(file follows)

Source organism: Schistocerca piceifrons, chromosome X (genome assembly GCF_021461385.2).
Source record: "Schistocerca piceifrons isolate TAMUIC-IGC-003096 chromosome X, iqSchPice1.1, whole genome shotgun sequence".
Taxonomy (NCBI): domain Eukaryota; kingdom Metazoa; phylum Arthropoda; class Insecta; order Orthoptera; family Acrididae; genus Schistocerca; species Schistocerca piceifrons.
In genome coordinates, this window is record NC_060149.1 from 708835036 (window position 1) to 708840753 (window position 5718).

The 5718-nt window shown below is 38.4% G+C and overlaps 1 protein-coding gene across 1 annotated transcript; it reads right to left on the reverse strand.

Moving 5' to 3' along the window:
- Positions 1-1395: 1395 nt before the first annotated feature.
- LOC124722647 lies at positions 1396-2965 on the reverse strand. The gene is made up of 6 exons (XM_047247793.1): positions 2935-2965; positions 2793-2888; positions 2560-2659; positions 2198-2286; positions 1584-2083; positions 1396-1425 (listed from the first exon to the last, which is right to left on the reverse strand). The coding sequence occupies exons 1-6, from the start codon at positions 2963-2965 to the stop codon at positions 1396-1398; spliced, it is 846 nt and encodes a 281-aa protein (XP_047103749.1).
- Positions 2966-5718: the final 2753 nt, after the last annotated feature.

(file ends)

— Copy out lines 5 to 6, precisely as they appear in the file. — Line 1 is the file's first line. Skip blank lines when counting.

The 5718-nt window shown below is 38.4% G+C and overlaps 1 protein-coding gene across 1 annotated transcript; it reads right to left on the reverse strand.

Moving 5' to 3' along the window: